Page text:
Severe vibrations caused by broken low-pressure turbine blades damaged the main turbine generator at a nuclear power plant. These vibrations also caused multiple hydrogen leaks at equipment connections to the generator, resulting in hydrogen flames outside of the generator casing that caused minimal damage to the facility. Hydrogen is used to internally cool the plant's electric generators. Water from the fire suppression system and oil released from the turbine lube oil system during the event were contained within the plant, resulting in no impact to the environment. The plant's nuclear systems were unaffected by the event.

A previously identified generator hydrogen gas leakage into the stator cooling water system exceeded the predetermined maximum operational allowance and the nuclear plant was shut down from 100 percent power in accordance with plant operating procedures. The leak was identified by monitoring the stator water cooling system detraining tank. Following reactor shut down and generator rotor removal, a small hole was located in the collector end winding area of a slot on the top stator bar. A small particle of carbon steel (estimated to be 2 mm/0.078 inch by 0.6 mm/0.023 inch) is believed to have caused the damage. The source of the carbon steel particle was either foreign material introduced during previous generator internal work or from a phenomenon called "back-of-core burning view more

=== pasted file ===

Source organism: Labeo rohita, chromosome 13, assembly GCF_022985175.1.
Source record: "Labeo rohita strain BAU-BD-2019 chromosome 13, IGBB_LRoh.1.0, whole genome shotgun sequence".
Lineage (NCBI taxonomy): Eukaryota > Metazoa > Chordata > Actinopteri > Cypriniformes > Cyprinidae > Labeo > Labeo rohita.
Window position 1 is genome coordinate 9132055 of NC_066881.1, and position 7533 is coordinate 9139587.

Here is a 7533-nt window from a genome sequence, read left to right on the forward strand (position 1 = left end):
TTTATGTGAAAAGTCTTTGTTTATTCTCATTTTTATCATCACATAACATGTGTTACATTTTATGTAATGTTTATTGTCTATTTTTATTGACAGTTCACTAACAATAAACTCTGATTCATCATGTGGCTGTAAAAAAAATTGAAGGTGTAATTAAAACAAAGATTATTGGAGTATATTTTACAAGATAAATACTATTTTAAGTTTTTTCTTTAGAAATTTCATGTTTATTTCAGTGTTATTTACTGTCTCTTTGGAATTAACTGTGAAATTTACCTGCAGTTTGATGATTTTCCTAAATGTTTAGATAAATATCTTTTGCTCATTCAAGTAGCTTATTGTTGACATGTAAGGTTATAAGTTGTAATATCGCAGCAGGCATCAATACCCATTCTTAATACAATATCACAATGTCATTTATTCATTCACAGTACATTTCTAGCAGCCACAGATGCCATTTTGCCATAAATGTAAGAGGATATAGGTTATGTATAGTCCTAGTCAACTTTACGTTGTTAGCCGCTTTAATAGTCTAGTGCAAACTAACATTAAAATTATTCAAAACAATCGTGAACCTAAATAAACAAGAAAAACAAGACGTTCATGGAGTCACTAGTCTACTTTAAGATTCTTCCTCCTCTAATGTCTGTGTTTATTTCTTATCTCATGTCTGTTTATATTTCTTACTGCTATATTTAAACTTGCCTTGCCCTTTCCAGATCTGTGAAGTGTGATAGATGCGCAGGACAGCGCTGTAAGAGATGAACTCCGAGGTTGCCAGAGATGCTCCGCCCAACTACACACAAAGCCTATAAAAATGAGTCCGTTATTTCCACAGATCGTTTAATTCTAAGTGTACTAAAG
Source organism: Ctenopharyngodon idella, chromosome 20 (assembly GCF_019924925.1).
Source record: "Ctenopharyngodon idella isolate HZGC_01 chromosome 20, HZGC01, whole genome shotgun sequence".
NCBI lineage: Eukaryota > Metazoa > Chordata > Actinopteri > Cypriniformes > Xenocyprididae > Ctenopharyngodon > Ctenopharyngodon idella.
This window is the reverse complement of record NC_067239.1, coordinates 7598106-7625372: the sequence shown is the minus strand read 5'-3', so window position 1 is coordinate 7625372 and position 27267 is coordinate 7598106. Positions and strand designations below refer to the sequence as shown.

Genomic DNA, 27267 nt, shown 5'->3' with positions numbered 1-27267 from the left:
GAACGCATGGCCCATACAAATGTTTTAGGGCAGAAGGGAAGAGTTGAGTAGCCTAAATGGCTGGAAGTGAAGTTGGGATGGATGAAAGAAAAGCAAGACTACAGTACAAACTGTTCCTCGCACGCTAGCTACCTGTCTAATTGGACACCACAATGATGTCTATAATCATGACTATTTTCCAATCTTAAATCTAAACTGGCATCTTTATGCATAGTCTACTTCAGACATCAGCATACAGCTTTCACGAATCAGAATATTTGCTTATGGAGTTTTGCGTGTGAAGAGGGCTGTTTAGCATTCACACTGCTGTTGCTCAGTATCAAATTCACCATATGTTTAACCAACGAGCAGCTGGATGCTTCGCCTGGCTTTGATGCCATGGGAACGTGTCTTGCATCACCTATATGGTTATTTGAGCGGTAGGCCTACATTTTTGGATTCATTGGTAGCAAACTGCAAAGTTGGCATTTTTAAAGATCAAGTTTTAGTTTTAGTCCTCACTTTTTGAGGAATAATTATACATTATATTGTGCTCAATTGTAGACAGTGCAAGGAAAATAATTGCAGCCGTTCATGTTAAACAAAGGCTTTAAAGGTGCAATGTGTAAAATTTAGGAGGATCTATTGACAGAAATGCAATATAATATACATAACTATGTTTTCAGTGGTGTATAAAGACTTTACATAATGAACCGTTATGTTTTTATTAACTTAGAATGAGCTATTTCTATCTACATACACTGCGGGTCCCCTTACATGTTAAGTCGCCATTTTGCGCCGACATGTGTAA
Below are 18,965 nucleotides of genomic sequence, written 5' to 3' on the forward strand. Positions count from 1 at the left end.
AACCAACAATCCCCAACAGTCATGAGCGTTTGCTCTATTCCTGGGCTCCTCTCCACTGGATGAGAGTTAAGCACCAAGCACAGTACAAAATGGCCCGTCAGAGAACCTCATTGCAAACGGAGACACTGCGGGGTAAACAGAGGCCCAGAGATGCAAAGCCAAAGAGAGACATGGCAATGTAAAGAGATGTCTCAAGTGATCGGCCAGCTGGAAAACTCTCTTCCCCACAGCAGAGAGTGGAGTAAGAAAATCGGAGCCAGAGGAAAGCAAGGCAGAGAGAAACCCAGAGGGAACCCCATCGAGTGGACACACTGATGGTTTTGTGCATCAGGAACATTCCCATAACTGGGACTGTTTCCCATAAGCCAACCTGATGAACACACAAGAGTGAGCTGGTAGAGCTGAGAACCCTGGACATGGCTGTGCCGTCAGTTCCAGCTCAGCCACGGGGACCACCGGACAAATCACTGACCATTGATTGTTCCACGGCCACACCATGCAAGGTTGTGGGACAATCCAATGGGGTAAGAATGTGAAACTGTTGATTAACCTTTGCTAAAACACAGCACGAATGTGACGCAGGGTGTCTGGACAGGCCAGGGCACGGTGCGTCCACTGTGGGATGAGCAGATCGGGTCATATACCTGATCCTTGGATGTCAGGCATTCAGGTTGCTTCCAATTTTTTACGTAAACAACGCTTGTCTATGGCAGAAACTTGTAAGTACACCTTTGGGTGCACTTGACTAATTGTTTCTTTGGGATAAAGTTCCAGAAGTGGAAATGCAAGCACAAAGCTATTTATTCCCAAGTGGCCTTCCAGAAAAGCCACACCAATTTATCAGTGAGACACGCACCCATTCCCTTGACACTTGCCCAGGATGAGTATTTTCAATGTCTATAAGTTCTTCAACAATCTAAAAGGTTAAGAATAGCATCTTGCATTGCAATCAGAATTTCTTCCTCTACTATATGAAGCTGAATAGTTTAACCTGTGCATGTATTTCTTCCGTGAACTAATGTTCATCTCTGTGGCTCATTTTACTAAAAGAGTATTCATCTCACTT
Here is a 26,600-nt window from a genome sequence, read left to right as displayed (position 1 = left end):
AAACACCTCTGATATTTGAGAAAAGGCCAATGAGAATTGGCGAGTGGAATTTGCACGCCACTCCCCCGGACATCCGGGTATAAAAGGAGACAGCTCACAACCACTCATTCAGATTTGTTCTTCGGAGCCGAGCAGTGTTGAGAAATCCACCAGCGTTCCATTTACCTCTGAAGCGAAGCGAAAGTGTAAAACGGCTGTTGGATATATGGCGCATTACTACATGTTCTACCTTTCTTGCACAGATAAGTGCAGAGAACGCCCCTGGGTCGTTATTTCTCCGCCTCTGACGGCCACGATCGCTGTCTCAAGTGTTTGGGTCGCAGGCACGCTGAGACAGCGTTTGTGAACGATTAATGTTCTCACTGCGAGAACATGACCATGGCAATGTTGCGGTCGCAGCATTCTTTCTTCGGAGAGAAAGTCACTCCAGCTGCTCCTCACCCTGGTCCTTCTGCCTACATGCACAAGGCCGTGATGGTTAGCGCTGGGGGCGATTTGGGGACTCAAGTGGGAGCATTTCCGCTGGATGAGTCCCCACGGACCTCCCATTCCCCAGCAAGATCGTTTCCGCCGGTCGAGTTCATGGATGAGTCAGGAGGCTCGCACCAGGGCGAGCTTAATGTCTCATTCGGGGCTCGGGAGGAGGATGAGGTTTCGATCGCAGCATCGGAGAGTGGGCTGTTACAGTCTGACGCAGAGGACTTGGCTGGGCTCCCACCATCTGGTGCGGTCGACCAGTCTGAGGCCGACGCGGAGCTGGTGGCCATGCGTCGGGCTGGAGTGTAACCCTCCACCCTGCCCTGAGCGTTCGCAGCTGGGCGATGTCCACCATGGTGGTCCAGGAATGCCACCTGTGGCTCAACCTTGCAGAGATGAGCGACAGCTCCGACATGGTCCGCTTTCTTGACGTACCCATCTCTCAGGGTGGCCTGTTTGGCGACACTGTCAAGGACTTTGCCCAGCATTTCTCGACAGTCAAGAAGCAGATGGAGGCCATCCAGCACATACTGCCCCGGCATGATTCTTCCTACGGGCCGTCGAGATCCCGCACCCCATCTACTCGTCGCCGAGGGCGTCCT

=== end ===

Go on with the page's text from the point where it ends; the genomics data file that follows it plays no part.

Hydrogen and water leakage in the main generator stator cooling water (SCW) equipment forced two separate shutdowns of a nuclear plant in a three-month period. Manufacturer weld defects on the SCW exciter end ring header are the likely cause for the hydrogen leakage.

The first nuclear plant shutdown was initiated in mid-May when an SCW leak internal to the main generator was confirmed. Events that led up to the shutdown decision started three days earlier and included an upward trend in stator coil temperatures. After two days of an elevated temperature trend, an SCW tank high-pressure alarm indicated hydrogen leakage. Per alarm response procedure, the operators vented the tank. Hydrogen leakage was determined to have increased from about 300 to 1400 ft3/day with stator water view more